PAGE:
Are you looking for the best solar feed-in tariff on the South East QLD energy market? Well, you’ve come to the right place!
Solar owners are always on the lookout for a sweet feed-in tariff to either maximise their return on investment or to get a cheaper electricity bill.
Australia has the highest solar energy uptake globally, with more than 21% of households installed with solar PV. To add to that, more than 2.69 million rooftop solar panel systems have been installed across Australia to date.
Want that sweet feed-in tariff (FiT) to get that solar system pumping out those savings? Look no further! Electricity Monster is here! Call us on 1300 232 848 today and we’ll help you find a solid solar feed-in rate available in QLD that suits your electricity needs!
In the table below, we’ve compiled a list of all the electricity retailers for residential customers on the Energex network available in QLD. We have ranked the electricity retailers based on the alphabetical order.
- 1 Best Solar Feed-in Tariff – QLD
- 2 Solar Feed-In Tariffs – What are they?
- 3 How does it work?
- 4 Important things to consider!
- 5 Best Feed-In Tariff – QLD
- 6 Conditions?
- 7 Minimum Feed-In Tariff
- 8 Solar Energy – Where to from here?
Best Solar Feed-in Tariff – QLD
|Retailer||Minimum Feed-In Tariff (kWh)||Maximum Feed-In Tariff (kWh)|
|Bright Spark Power||6c||8c|
|DC Power Co||6c||6c|
|Electricity in a Box||4c||4c|
|Future X Power||4c||4c|
|Locality Planning Energy||0c||5.5c|
Solar Feed-In Tariffs – What are they?
A solar feed-in tariff (FiT) is a rate you get paid for the excess energy produced by your solar system.
Electricity retailers pay this in the form of a credit reduction on your electricity bill for the excess energy that gets fed back into the grid.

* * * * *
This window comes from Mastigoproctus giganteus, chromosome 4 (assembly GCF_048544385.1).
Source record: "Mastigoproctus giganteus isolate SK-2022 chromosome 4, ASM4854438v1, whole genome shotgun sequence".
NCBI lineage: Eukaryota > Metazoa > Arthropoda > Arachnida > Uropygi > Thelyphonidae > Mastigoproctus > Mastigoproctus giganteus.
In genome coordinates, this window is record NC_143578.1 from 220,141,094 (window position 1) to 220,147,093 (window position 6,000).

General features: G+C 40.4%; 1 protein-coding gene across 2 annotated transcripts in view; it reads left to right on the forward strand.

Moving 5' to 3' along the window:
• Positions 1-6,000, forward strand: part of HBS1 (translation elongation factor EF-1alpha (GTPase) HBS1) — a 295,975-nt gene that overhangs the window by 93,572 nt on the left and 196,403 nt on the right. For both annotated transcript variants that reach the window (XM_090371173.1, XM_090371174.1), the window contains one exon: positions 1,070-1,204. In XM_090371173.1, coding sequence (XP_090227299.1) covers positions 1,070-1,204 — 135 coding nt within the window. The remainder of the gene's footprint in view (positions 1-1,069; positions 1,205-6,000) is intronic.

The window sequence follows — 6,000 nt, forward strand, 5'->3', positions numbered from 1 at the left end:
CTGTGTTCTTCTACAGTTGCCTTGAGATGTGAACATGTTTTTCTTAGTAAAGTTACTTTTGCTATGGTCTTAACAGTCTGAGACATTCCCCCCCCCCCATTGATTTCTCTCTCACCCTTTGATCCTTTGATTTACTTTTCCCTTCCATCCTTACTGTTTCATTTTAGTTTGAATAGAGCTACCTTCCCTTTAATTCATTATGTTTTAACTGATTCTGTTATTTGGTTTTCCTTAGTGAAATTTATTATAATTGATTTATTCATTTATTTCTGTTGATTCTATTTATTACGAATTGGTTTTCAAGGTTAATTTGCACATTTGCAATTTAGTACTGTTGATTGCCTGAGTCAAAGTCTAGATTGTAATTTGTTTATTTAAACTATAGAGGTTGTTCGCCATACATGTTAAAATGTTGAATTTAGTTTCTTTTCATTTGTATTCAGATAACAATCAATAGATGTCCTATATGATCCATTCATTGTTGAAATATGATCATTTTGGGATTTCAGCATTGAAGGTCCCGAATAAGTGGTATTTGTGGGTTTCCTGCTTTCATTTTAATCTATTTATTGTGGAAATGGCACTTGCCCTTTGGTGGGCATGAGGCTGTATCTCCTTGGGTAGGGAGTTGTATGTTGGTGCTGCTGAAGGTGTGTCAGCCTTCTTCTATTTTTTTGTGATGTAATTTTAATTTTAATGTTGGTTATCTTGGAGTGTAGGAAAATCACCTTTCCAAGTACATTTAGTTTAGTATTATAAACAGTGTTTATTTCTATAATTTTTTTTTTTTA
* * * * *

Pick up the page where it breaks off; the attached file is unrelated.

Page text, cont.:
Solar energy is an energy source that requires you to use it instantly. Unless you have a solar battery, the excess energy feeds back into the shared electricity grid.
The solar feed-in tariff rate is typically charged on a few cents per kilowatt hour of generated electricity.
Electricity retailers often offer attractive solar feed-in tariff rates to entice Australians to switch providers or purchase one of their solar products.
How does it work?
Now that you know what a solar feed-in tariff is, let’s get you up to speed on just how solar rays turn into electricity.
The photovoltaic (PV) cells in your solar panels absorb the solar rays emitted by the sun. These photovoltaic cells produce Direct Current (DC) electricity through the photovoltaic effect.
The inverter converts this DC electricity into Alternating Current (AC) electricity, making it usable for your home appliances.
The switchboard allows the electricity to flow to the electrical appliances that require it. Additionally, the switchboard also directs the excess electricity produced back into the grid for a solar feed-in tariff rate.
A smart (bi-directional) meter facilitates the process while counting the energy exported to and from the electricity grid.
Important things to consider!
So what’s more important? High solar feed-in tariff rates or low electricity rates?
Electricity retailers may offer electricity plans with attractively high solar feed-in rates but could mask high electricity prices in the process. So it’s crucial to check both rates before making a decision.
Are you wondering why you’re hardly maximising your return on your solar system investment? Well, here’s a little secret.
It depends on how you use your electricity!
For a household that exports most of the solar energy their solar system produces, a high feed-in tariff may prove to be better. But for a home that buys most of the energy they use, a moderate solar FiT and a sharp electricity rate may be more beneficial.
Not sure whether you want a high solar feed-in tariff or a sharper electricity rate? Call us on 1300 232 848 to have a friendly chat with one of our energy experts, and we’ll help you find the best solar plan to suit your needs!
Best Feed-In Tariff – QLD
In the table below, we've compiled a list of the top 4 feed-in tariff rates available in QLD. We have analysed and ranked the energy retailers based on their Maximum Feed-in Tariff.